articles, books, websites and other publications on relational governance
A relational framework for adaptive governance
Adaptive governance focuses our attention on the relationships between science and management, whereby the so-called ‘gaps’ between these groups are seen to hinder effective adaptive responses to biophysical change. Yet the relationships between science and governance, knowledge and action, remain under theorized in discussions of adaptive governance, which largely focuses on abstract design principles or preferred institutional arrangements. In contrast, the metaphor of co-production highlights the social and political processes through which science, policy, and practice co-evolve. Co-production is invoked as a normative goal (Mitchell et al., 2004) and analytical lens (Jasanoff, 2004a,b), both of which provide useful insight into the processes underpinning adaptive governance. This paper builds on and integrates these disparate views to reconceptualize adaptive governance as a process of co-production. I outline an alternative conceptual framing, ‘co-productive governance’, that articulates the context, knowledge, process, and vision of governance.
Heimberg, Ness, Storch
Co-Creation of Public Values:
Citizenship, Social Justice, and Well-Being
Well-being is of vital importance for individuals as well as society at large. UNs Sustainability Goal #17, ‘Partnership for the Goals’, support co-creation and co-production as necessary approaches to reach public values such as citizenship, social justice, and well-being. However, co-creation and co- production is not enough. It is necessary to address who participates in co-creation, how they participate, and how participation affects outcomes. Inclusive participation in everyday life, public services, and democracy is crucial to achieve active citizenship and well-being for all. This chapter will discuss how voices of citizens in marginalized and vulnerable life situations needs to be included and recognized in democracy and public sector practices as well as in decision-making processes. The chapter suggests how public sector organisations can promote active citizenship, valued social roles, and well-being through participation in co-creation of public values, placing well-being for all and social justice at the forefront of public value co-creation.
Global value chain governance:
A relational perspective
Global value chain (GVC) governance is an established field within international business research, yet the relational aspects of GVCs have, to date, garnered less scholarly attention than have efficiency considerations. This conceptual study’s objective is to explore the relational dynamics of GVC governance using an internalization theory perspective, and by linking GVC research with insights from the business network literature. GVCs are argued to be a distinct form of asymmetrical networks, associated with economizing and capability creation features, as well as costs. The orchestrating firm can thus enhance efficiency outcomes of the GVC using social mechanisms similar to those adopted by core actors in a business network. In the study, six such mechanisms were identified: (1) selectivity, (2) inclusion of non-business intermediaries, (3) joint strategizing, (4) relational capital, (5) multilateral feedback, and (6) rules for equitable value distribution. While safeguarding the GVC’s efficiency, the above social mechanisms are associated with challenges and limitations, and therefore do not guarantee international competitive success. However, deployed in an integrative fashion, these social mechanisms facilitate coordination (thus economizing on bounded rationality), reduce the hazards of imperfect effort by partners (thus economizing on bounded reliability), and foster innovation and new capability development.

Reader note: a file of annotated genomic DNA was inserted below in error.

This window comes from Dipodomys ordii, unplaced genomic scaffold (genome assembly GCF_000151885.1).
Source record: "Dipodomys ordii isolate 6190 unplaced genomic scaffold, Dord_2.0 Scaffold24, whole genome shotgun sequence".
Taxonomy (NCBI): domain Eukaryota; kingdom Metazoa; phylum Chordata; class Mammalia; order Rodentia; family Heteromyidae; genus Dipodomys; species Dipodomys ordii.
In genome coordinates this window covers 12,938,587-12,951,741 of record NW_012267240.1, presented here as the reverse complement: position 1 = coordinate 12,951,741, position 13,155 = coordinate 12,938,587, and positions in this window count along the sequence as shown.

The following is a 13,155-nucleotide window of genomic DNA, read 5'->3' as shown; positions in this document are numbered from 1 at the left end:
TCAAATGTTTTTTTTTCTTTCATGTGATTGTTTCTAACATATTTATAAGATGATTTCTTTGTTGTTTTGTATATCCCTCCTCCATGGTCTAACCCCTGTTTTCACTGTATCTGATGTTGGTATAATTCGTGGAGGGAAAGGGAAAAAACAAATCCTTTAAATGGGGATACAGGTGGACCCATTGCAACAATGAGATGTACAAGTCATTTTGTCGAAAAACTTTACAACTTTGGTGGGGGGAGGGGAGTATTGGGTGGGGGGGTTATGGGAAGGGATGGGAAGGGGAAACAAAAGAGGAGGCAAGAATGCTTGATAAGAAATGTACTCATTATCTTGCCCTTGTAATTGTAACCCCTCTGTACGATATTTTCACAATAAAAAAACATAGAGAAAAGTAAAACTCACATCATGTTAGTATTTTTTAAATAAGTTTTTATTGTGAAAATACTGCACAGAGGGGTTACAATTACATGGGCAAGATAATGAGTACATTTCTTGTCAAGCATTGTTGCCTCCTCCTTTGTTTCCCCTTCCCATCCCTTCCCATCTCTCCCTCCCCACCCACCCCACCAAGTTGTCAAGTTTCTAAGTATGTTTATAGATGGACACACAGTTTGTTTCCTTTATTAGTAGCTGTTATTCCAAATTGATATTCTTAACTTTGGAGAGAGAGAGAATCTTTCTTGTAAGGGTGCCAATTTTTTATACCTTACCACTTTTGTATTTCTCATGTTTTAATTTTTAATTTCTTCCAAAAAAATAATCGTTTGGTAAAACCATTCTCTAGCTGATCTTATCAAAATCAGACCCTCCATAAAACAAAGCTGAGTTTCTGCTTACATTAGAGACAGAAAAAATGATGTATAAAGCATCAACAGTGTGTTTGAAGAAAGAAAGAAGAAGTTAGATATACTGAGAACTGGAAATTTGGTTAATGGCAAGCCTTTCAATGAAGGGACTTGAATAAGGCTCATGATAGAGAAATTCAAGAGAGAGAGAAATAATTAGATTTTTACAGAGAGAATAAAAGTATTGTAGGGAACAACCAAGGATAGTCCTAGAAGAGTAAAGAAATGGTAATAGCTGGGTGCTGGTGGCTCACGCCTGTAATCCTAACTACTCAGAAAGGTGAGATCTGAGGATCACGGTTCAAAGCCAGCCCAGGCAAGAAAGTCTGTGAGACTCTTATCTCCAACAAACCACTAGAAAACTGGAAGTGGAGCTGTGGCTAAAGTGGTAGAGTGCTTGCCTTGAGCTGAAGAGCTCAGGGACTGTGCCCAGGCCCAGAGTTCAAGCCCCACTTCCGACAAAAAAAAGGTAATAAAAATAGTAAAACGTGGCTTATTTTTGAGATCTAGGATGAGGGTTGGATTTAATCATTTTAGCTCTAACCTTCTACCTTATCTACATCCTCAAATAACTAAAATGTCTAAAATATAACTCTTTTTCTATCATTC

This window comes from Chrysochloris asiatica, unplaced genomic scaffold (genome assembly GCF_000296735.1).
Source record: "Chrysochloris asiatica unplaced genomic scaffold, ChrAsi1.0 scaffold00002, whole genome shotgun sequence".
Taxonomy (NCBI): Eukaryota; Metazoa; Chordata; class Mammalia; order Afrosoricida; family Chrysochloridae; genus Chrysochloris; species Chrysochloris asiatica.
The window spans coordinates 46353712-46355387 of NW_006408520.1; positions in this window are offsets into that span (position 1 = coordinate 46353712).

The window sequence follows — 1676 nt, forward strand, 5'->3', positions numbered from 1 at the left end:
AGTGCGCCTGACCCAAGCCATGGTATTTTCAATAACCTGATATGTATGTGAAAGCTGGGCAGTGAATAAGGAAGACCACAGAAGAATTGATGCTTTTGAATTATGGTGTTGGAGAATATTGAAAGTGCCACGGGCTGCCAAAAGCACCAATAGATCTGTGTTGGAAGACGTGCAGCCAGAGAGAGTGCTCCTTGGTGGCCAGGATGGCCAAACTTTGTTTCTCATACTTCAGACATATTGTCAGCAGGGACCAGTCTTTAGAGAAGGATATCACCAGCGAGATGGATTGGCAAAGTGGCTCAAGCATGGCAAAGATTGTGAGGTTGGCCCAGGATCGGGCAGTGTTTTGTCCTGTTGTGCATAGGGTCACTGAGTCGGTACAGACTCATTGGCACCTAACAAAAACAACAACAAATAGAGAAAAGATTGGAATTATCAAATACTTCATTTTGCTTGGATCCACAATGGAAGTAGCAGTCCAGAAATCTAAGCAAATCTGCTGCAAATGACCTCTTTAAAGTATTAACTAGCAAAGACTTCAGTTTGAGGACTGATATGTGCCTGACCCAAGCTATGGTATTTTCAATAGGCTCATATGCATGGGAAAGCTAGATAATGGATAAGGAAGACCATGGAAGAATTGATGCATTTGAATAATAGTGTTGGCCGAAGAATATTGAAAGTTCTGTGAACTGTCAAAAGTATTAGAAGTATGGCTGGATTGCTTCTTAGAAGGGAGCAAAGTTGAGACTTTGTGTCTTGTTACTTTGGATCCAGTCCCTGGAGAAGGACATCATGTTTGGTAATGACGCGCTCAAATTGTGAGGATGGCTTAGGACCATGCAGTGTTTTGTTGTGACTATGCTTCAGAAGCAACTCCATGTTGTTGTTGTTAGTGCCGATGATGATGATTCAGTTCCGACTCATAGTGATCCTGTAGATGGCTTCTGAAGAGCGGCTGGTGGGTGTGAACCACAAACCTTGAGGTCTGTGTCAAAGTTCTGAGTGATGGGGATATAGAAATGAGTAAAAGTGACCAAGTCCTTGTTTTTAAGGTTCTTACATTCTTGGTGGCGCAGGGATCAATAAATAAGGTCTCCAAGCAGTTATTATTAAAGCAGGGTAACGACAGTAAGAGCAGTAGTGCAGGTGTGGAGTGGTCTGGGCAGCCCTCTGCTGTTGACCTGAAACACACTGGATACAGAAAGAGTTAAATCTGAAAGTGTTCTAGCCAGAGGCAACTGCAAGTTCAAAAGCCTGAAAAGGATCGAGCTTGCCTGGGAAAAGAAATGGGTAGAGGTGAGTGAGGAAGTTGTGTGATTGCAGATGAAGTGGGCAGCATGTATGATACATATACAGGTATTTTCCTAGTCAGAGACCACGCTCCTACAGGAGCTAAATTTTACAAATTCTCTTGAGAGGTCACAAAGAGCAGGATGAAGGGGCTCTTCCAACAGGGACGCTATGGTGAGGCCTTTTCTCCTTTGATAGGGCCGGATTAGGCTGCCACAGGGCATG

Perezts, Russon, Painter
This Time from Africa:
Developing a Relational Approach to Values‑Driven Leadership
The importance of relationality in ethical leadership has been the focus of recent attention in business ethics scholarship. However, this relational component has not been sufciently theorized from diferent philosophical perspectives, allowing specifc Western philosophical conceptions to dominate the leadership development literature. This paper ofers a theoreti cal analysis of the relational ontology that informs various conceptualizations of selfhood from both African and Western philosophical traditions and unpacks its implications for values-driven leadership. We aim to broaden Western conceptions of leadership development by drawing on twentieth century European philosophy’s insights on relationality, but more importantly, to show how African philosophical traditions precede this literature in its insistence on a relational ontology of the self. To illustrate our theoretical argument, we refect on an executive education course called values-driven leader ship into action, which ran in South Africa, Kenya, and Egypt in 2016, 2017, and 2018. We highlight an African-inspired employment of relationality through its use of the ME-WE-WORLD framework, articulating its theoretical assumptions with embodied experiential learning.